All or nearly all state programs delivered WNV prevention messages concerning use of DEET (N, N-diethyl-m-toluamide) (49 of 49 [100%]), residential mosquito control (47 of 49 [96%]), and other personal protective measures§ (49 of 49 [100%]), whereas notification of adulticiding activities was delivered by 27% (13 of 49) of states. Adulticiding activities commonly are conducted by local agencies and contractors rather than by state health agencies. States used various methods to provide WNV prevention information in 2004, including posting information on agency websites (48 of 49 [98%]), issuing press releases (47 of 49 [96%]), and distributing informational brochures (44 of 49 [90%]). Less commonly used methods included door-to-door outreach in selected locations (11 of 49 [22%]) and participation in community clean-ups (four of 49 [8%]). All six city/county health agencies promoted WNV prevention in 2004 by using press releases; active distribution of informational brochures; town, community, or neighborhood meetings; and posting information on agency websites.

Reported by:

J Lemmings, MPH, L Robinson, MPH, Council of State and Territorial Epidemiologists, Atlanta, Georgia. R Hoffman, MD, Univ of Colorado Health Sciences Center, Dept of Preventive Medicine and Biometrics, Denver; E Mangione, MD, Colorado Dept of Public Health and Environment. R Humes, MS, Assoc of Public Health Laboratories, Silver Spring, Maryland.

CDC Editorial Note:

The findings of the CSTE survey demonstrate that the capacity of WNV surveillance systems, technical expertise, laboratory capacity, and prevention programs have developed substantially since 1999. This progress can be attributed primarily to congressionally appropriated funds and technical guidance from CDC. The capacities that state and local health departments chose to emphasize or develop were based on the needs of their particular jurisdictions; however, establishment of this national program has enhanced viral laboratory capacity, veterinary disease surveillance capacity, and surveillance for vector-borne diseases other than WNV disease. For example, in 2004, states indicated improved access to medical entomologists and wildlife biologists compared with 1999. In addition, more state health departments currently have a designated state public health veterinarian. Finally, nearly all responding states had enhanced their capacity to conduct surveillance for other mosquito-borne diseases.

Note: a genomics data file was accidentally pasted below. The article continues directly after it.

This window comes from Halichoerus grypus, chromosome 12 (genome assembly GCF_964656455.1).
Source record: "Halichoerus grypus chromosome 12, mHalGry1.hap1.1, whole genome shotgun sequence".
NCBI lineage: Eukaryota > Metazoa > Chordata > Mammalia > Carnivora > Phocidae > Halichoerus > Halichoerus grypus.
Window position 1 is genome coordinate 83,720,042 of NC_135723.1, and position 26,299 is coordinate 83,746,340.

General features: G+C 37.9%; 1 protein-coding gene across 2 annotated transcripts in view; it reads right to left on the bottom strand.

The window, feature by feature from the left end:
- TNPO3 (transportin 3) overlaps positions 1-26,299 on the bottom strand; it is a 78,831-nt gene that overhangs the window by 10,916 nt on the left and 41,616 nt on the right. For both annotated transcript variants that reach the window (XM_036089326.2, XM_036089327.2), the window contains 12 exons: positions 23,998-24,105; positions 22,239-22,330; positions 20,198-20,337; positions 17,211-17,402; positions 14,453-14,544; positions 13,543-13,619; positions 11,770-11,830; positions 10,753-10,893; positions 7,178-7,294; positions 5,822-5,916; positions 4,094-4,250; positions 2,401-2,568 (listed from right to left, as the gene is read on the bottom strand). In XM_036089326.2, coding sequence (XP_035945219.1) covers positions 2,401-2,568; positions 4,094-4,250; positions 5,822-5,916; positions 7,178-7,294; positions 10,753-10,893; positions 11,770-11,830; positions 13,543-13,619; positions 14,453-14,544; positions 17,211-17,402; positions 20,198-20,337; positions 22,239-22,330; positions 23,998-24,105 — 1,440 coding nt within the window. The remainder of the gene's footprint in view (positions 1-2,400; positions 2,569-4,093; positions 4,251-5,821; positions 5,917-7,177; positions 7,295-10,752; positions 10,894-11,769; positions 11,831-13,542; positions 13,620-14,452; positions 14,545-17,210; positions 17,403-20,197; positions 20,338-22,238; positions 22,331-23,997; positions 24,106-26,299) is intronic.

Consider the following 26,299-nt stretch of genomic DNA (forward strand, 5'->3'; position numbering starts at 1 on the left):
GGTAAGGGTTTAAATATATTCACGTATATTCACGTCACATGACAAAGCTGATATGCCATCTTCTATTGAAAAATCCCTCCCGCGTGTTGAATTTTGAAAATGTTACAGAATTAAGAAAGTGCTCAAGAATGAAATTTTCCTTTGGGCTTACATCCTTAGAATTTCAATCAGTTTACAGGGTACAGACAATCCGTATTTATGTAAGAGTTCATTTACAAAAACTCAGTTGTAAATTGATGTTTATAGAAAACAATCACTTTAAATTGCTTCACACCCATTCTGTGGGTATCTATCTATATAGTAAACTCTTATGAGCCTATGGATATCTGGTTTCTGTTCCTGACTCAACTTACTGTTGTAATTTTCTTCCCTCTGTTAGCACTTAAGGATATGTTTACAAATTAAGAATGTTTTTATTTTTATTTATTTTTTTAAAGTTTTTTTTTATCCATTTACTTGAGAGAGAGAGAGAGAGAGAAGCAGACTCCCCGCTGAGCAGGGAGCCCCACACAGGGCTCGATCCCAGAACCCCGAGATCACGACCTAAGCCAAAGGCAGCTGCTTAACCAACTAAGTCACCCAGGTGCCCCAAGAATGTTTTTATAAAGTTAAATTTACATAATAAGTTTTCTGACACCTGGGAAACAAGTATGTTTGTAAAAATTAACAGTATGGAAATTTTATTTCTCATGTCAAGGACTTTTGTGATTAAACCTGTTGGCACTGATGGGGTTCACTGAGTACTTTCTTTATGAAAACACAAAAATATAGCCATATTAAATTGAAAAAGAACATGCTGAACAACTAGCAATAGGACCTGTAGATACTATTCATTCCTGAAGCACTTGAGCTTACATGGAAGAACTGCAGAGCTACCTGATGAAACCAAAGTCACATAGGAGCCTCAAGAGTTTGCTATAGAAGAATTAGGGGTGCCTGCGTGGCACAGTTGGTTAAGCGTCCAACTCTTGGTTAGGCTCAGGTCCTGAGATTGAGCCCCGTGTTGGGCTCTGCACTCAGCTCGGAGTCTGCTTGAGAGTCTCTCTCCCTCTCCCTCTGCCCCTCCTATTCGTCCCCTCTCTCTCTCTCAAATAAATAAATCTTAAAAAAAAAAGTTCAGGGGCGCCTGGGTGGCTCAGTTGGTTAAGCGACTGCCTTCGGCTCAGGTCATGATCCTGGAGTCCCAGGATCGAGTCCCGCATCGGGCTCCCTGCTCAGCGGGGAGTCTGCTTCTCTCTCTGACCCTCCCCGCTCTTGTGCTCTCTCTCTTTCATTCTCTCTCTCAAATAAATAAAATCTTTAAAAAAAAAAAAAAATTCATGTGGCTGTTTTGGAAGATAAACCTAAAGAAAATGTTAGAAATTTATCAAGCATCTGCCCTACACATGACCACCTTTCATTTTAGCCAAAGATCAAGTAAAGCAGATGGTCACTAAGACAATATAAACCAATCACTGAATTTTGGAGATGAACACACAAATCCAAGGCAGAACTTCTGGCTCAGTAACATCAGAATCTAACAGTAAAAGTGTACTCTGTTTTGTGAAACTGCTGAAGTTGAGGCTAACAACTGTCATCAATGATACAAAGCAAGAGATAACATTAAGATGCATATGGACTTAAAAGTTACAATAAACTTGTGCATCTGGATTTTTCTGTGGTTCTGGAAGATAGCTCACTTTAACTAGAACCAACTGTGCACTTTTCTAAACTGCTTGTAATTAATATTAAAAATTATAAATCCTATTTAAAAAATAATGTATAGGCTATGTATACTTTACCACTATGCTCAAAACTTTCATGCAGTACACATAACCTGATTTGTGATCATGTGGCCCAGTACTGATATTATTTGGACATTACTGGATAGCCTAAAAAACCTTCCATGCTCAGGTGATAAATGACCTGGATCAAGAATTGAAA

The findings in this report are subject to at least one limitation. Because the six city/county health departments included in this survey are agencies that receive supplemental funding from CDC for WNV surveillance, prevention, and control, the extent to which these city/county health departments are representative of other city/county health departments is unclear.

These findings illustrate the presence of well-developed WNV surveillance and control programs for human, avian, equine, or mosquito populations within state and local health departments. Because a universally applicable arbovirus surveillance system does not exist, surveillance systems within any given jurisdiction should be tailored according to the probability of arbovirus activity and available resources.1 Appropriate and timely response to surveillance data enables prevention of human and animal disease associated with WNV and other arboviruses. Response activities must include effective mosquito control and public education without delay if an increasing intensity of virus activity is detected by bird- or mosquito-based surveillance systems. WNV surveillance data collected in bird and mosquito populations help health officials predict and prevent human and domestic animal infections.1